To support the vendor feature, we’ve adjusted how the package_id is calculated for vendored packages. Since dependencies and their versions are invisible to the end-user, they are excluded from the package_id calculation. Only the recipe revision will change with recipe content changes, but the package_id will remain the same. This ensures that any kind of change to internal dependencies (updating, adding or removing) will not alter the package_id, saving time and effort in environments where consistent package IDs are crucial.

It goes without saying that the provider of packaging the package should be in charge of updating the version of the package when any of its internal dependencies change version in order let consumers know that the package has changed in some way.


The “vendoring” feature is a powerful tool for any organization looking to distribute software through Conan while maintaining control over internal dependencies. By encapsulating and securing your binaries, you can ensure a smooth and efficient distribution process, enhanced privacy, and significant time savings. We’re thrilled to bring this feature to the community and look forward to seeing how it enhances your workflows.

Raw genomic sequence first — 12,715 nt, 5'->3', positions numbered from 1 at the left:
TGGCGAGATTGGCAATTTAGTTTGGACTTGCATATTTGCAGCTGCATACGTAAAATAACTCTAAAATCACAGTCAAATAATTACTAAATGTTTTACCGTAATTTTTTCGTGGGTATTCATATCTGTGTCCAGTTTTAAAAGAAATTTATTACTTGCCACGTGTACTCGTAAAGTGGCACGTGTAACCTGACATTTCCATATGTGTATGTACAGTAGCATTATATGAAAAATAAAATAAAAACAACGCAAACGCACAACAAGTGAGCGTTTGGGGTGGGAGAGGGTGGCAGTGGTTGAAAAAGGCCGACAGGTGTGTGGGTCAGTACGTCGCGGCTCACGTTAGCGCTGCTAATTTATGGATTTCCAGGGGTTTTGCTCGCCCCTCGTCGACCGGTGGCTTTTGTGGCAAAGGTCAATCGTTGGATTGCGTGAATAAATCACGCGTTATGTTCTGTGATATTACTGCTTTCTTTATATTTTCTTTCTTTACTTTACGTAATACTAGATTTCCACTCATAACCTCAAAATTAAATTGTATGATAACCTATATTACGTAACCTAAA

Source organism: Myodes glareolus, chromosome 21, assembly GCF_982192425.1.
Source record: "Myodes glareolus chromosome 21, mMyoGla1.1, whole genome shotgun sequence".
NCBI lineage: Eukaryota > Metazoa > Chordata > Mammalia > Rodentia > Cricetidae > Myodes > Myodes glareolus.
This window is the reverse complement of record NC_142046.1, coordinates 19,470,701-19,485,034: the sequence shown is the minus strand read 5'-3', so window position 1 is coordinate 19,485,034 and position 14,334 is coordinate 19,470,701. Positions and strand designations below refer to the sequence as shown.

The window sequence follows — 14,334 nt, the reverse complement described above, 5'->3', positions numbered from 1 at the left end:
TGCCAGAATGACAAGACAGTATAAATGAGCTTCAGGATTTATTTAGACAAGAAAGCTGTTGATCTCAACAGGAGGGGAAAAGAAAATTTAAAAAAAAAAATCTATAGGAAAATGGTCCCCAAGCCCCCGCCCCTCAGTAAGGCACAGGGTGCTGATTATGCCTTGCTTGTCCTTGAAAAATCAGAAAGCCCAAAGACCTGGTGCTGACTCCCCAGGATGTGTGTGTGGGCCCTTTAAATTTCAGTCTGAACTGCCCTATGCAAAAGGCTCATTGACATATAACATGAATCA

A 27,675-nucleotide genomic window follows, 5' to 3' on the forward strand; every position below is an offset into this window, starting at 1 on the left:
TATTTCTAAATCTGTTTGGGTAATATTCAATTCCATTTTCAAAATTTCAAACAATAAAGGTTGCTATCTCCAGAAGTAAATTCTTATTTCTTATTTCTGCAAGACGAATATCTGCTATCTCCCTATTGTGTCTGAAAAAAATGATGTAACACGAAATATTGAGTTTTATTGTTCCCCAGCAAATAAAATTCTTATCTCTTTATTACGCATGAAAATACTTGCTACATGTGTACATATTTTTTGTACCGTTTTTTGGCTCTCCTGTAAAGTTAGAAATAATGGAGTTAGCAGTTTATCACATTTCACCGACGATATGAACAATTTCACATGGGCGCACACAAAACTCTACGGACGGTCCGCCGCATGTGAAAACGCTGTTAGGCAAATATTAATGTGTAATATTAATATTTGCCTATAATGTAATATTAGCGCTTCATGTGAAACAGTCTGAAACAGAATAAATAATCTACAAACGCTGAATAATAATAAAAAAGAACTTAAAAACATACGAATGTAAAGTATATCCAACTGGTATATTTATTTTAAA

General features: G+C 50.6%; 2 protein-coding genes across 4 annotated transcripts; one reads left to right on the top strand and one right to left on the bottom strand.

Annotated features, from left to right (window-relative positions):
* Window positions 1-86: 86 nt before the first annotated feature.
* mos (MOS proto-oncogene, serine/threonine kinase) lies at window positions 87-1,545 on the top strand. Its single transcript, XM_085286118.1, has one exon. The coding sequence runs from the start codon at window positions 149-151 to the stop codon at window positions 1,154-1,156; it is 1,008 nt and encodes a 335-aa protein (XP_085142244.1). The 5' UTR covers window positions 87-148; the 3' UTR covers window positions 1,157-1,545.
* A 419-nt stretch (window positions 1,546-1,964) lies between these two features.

On the other side, we recommend avoiding abuse of this new feature, for example, we do not consider that it has any place in conan-center-index or in other remotes, except perhaps for some application type package (tool requires).

Stay tuned for more updates and, as always, happy packaging with Conan!